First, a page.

The caloric test is a mainstay of modern vestibular assessment. Yet caloric test methods have not been well standardized, and normal response values have not been universally agreed upon. The air caloric test has been particularly problematic. In this article, we present our efforts to establish a population-based description of the caloric response evoked by water and air stimuli at both cool and warm temperatures.Design:
Data were collected from a retrospective record review of patients who underwent caloric testing at Mayo Clinic Jacksonville between 2002 and 2006. Two subgroups were identified. One group was found to have no vestibulopathy after comprehensive medical investigation. The second group was found to have severe bilateral vestibular weakness; this diagnosis was based on medical evaluation and objective test results. Caloric response distributions and associated probability estimates were developed from each group.Results:
A total of 2587 medical records were found to contain caloric response data. Of these, 693 patients met the criteria to be classified as having no identifiable vestibulopathy (otologically normal patients with normal caloric responses). Sixty-eight patients met the criteria for bilateral vestibular weakness (reduced or absent rotatory chair responses). Our analysis yielded the following results: (1) there were differences between nystagmus distributions across stimuli. On average, the magnitude of cool water (30°C) maximum slow-phase velocities was smaller than those from warm water (44°C). Maximum slow-phase velocity distributions from cool (21°C) and warm (51°C) air stimuli were more similar to each other than were responses to water stimuli and fell between the water distributions. (2) Combined metrics (combined eye speed and total eye speed) were comparable for water and air stimuli. (3) Response distributions from otologically normal patients were different from those of patients with bilateral vestibular weakness. (4) Derived probability estimates allowed for quantification of caloric response normal limits, sensitivity, specificity, and error rates.Conclusions:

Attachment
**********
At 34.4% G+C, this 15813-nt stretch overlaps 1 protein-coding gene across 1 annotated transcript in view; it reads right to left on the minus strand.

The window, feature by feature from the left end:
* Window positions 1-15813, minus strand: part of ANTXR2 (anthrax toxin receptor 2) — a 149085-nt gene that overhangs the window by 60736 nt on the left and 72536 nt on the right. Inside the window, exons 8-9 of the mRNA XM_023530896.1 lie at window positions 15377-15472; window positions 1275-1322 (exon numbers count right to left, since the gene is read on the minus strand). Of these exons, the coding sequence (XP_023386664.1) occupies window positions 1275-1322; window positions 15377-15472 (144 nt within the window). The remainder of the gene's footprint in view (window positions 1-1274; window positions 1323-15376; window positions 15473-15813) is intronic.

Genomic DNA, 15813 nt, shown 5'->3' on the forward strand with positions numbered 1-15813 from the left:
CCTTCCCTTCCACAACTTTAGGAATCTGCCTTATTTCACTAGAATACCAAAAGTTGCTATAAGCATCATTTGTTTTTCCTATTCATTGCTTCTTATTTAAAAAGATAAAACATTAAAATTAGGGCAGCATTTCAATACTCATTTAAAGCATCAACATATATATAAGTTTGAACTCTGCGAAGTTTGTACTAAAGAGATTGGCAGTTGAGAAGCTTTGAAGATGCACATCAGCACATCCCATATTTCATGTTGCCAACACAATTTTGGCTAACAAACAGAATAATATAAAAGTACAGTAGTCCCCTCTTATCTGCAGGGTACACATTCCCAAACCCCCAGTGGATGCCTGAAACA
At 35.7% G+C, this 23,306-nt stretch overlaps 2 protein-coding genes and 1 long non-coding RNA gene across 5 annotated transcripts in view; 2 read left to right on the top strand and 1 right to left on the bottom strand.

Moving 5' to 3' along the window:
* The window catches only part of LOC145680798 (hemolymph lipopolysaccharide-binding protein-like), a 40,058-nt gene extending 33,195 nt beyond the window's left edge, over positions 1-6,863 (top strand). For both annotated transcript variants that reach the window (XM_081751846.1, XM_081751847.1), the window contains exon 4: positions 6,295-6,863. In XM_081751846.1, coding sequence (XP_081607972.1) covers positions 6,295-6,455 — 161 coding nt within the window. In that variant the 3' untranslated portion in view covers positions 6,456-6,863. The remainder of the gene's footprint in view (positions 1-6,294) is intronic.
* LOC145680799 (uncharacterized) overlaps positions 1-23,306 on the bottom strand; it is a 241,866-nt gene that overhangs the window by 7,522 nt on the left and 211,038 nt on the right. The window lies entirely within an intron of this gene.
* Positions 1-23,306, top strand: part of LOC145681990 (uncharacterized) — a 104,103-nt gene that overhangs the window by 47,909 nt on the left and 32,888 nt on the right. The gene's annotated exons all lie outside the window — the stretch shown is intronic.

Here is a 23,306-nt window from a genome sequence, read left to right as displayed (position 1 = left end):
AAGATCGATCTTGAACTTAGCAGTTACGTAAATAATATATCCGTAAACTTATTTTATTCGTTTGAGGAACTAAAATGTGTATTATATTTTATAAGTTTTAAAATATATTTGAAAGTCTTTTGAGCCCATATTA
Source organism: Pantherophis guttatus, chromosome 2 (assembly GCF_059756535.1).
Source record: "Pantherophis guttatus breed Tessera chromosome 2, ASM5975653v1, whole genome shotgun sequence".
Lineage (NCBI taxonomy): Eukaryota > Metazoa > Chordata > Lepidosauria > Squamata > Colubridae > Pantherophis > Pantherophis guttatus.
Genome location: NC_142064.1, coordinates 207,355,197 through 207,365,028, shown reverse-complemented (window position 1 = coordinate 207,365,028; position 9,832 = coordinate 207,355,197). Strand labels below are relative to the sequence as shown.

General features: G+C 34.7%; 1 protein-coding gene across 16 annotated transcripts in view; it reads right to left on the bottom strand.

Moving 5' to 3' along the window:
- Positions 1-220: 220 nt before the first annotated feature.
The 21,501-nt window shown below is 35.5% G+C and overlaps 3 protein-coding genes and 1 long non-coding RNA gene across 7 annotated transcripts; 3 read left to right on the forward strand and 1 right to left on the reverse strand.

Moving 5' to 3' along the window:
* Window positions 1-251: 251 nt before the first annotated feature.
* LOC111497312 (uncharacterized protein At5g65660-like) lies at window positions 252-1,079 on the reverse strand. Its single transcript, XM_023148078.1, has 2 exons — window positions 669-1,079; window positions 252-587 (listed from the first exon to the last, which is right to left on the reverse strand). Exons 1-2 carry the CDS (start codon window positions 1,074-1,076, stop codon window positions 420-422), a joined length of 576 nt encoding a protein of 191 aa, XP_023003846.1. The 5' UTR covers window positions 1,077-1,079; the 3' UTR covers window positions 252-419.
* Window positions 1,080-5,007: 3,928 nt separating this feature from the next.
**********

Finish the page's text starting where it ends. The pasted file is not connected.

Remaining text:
Current bithermal test methods assume an equivalence of caloric response strength from warm and cool stimuli. Our results show standard cool and warm water stimuli provoke substantially different response magnitudes, with warm stimuli provoking stronger responses. When calibrated as described herein, air stimuli perform comparably with water stimuli for bithermal caloric test purposes, with more uniform and less variable response distributions. Both air- and water-based tests were able to distinguish between normal and abnormally weak ears with sensitivity and specificity values between 0.82 and 0.84. We advocate for the calibration of all caloric stimuli based on the test’s statistical performance and not arbitrary assumptions about stimulus equivalence.